A new biologic treatment for atopic eczema offers real hope to those living with more severe eczema
Dupilumab* (Dupixent®) is a new ‘biologic’ treatment for severe eczema which works in a different way to the other drugs that are currently available for eczema. Biologic drugs are produced by genetically modified organisms such as bacteria or cells cultured in a laboratory. Dupilumab is the first biologic treatment for atopic eczema and is taken subcutaneously (under the skin). There are other biologic treatments for atopic eczema that are currently undergoing research.
How does it work?
Chemical messengers in the body called interleukins (ILs) allow the different parts of our immune system to communicate and help fight off harmful viruses and bacteria. The immune system of people with inflammatory conditions like atopic eczema overreacts to allergens (eg dust, mould, pollen). This triggers the production of certain ILs, which cause greater inflammation. It is this chronic inflammation that leads to symptoms of eczema such as red, itchy, dry patches on the skin.
Biologics works by blocking ILs from binding to their cell receptors (protein molecules that receive chemical signals from outside a cell); this stops the immune system from overreacting. Dupilumab works on two specific ILs thought to contribute to atopic conditions: IL-4 and IL-13. By Blocking IL-4 and IL-13 from binding to their cell receptors, dupilumab limits to the overreaction of the immune system, dampening down the chronic inflammatory response and lessening the symptoms of atopic eczema.
If you think of a chemical messenger such as IL-4 as a key, and a cell receptor as lock, a biologic drug works in a similar way to fixing a coin over the keyhole so that the key (IL-4) is unable to get into the lock (the cell receptor).
Immunosuppressive drugs for eczema (eg ciclosporin) suppress many different chemical messengers that control inflammation, whereas biologic drugs suppress just one or two of these chemical messengers and have fewer potential side effects than conventional immunosuppressive drugs.
What has the research shown?
Clinical trials of dupilumab have shown that it produces a meaningful reduction in the severity of eczema, as well as a reduction in the body surface affected by eczema in the majority of patients. Many patients receiving dupliumab also experience a reduction in itching and an improvement in sleep and quality of life. The trial data results showed that many patients taking dupilumab no longer needed to apply as much topical steroid while taking the drug.
Who is it for?
Dupilumab is licensed for the treatment of children from 6 years of age and adults with moderate-to-severe atopic dermatitis (atopic eczema) who are possible candidates for systemic therapy who have failed to respond to optimally prescribed topical treatments.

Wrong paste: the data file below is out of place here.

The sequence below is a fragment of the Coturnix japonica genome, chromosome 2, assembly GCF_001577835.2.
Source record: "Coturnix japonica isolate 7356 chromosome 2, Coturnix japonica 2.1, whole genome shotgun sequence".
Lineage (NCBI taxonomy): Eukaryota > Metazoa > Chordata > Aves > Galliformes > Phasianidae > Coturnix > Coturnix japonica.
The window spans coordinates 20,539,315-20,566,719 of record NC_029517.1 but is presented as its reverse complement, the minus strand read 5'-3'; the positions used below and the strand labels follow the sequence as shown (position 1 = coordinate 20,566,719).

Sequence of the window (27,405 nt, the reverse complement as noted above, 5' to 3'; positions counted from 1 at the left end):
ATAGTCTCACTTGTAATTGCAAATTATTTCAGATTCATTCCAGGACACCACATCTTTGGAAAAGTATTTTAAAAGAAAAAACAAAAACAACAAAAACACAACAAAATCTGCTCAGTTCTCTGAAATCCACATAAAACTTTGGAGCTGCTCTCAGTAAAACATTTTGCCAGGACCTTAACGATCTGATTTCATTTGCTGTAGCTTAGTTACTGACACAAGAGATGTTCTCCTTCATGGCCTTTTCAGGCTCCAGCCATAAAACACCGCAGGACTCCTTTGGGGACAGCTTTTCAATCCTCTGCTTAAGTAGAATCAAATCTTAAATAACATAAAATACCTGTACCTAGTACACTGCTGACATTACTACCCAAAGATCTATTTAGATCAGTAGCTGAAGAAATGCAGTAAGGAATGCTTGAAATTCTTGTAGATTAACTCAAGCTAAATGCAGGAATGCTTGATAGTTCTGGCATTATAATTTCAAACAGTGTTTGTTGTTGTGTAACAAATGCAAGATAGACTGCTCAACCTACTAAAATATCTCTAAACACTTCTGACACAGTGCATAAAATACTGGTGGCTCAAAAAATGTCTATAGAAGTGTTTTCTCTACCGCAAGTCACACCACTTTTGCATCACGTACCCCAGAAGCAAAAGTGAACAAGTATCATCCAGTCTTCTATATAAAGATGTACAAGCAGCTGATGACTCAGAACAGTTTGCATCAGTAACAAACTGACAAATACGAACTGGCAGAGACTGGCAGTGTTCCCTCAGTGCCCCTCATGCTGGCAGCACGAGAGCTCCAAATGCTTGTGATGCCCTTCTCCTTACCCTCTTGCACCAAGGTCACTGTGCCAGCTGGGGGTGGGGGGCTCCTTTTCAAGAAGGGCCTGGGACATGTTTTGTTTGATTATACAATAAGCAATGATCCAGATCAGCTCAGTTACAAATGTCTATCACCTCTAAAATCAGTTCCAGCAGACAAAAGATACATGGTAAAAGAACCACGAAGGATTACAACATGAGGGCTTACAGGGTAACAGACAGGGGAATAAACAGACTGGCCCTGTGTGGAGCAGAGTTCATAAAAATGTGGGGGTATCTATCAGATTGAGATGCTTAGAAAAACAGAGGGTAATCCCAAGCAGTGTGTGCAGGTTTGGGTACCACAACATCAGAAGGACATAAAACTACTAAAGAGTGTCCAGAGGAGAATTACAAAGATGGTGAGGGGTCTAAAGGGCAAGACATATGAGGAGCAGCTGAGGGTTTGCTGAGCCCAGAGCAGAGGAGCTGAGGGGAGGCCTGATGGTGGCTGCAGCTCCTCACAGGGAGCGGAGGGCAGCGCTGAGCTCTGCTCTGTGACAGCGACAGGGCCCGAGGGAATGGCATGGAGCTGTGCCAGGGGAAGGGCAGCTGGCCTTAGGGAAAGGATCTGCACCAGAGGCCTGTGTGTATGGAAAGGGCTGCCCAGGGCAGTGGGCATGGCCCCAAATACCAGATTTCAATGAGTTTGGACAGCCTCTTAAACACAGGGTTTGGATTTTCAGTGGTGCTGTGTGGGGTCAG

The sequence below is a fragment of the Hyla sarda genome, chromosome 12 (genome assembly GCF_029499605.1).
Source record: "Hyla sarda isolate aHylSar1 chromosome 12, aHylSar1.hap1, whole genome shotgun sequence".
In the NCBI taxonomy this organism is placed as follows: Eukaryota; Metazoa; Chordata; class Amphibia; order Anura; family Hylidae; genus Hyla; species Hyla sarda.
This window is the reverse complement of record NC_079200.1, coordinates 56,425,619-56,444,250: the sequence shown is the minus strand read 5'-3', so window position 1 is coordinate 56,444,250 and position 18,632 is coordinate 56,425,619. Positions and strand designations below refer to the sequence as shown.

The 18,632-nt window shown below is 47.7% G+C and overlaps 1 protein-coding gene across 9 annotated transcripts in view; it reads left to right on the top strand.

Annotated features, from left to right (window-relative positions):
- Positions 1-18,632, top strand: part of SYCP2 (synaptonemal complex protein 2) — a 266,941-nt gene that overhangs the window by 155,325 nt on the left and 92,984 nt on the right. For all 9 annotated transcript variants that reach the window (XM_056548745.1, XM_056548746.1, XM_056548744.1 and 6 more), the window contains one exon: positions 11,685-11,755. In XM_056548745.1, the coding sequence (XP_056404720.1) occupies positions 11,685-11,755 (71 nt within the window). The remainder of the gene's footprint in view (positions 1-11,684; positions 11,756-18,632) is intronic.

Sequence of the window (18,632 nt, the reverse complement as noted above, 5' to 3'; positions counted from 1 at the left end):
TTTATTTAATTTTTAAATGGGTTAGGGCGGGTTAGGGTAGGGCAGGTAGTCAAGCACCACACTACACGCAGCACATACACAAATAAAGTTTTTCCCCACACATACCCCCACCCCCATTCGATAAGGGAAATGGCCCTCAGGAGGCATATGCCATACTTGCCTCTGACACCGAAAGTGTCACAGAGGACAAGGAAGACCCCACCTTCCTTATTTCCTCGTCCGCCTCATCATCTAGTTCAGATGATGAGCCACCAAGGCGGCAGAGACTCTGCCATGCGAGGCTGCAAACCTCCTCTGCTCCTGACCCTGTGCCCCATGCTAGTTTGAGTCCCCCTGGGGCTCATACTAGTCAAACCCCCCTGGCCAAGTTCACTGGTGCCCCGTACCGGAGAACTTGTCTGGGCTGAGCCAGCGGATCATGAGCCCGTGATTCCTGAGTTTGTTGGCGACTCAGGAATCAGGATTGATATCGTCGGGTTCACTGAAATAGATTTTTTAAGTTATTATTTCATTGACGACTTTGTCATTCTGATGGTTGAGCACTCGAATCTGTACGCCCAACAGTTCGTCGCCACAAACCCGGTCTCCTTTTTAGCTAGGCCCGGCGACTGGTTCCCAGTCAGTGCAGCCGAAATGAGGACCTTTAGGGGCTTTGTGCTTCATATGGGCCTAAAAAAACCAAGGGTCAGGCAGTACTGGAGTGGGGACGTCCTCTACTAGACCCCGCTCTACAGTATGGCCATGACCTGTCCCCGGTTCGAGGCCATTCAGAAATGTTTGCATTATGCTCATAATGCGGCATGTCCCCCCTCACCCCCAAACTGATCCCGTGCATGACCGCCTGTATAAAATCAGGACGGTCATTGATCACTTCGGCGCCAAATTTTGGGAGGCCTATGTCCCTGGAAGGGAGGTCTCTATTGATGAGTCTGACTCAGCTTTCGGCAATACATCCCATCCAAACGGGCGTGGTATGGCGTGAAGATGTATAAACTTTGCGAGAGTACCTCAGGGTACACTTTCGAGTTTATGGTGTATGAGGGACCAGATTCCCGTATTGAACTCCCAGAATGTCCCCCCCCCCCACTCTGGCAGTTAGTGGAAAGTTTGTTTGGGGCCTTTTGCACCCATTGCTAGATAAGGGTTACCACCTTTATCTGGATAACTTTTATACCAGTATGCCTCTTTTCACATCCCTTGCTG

How do I go about getting it?
If you think you might be eligible for dupilumab, speak to your Dermatologist or Immunologist about the possibility of trying it. It will not be offered by GP; you will need to be referred to see a specialist.
How is it administered?
Dupilumab is given by injection under the skin once every two weeks. A single syringe and needle delivers one dose. Unlike other drugs treatments for eczema, patients are able to administer dupilumab themselves after having received appropriate training from a healthcare professional.
How much does it cost?
This medicine is injected once every two weeks and is not intended for episodic use. With the PBS subsidy, eligible patients will only need to pay $41 per prescription, or $6.60 with a concession card.
How long do you take it for?
Dupilumab is an ongoing treatment rather than a treatment that is used for a fixed amount of time. Patients would be expected to show a significant reduction in eczema symptoms and an improvement in quality of life after having taken dupilumab for 16 weeks; If the eczema has not responded adequately to dupilumab after 16 weeks, the treatment may be stopped.
Can people taking dupilumab still use topical steroids and emollients?
Yes, patients taking dupilumab will be expected to use topical steroids and emollients to manage their eczema alongside dupilumab.
What are the risk of dupilumab?
Dupixent is generally well tolerated and does not require regular blood tests. Common side effects of dupilumab include eye inflammation (especially conjunctivitis), headaches and cold sores. People who have asthma as well as eczema could experience a worsening of their asthma symptoms if they stop taking dupilumab. Very rare side effects include serum sickness-like reactions: fever, rash and joint pain and/or swelling. The safety profile of dupilumab is superior to that of immunosuppressive drugs.
Can children take dupilumab?
Dupilumab has been recently approved for children over the age of 6 years and has now been listed for their use on the PBS.
Dupixent® PBS listed for severe atopic dermatitis
The information in this article was obtained from NICE and NES
This Information Sheet is provided as a service by the Eczema Association of Australasia Inc to give up-to-date, practical help on certain types of eczema or a particular aspect of its treatment. These Information Sheets are part of our membership package.
It is not the policy of the Eczema Association of Australasia Inc to recommend or endorse any product or treatment. It is part of the role of the Association to provide information on a wide range of products and treatments to keep those involved with eczema as fully informed as possible as to all options available. For medical advice, consult your health professional.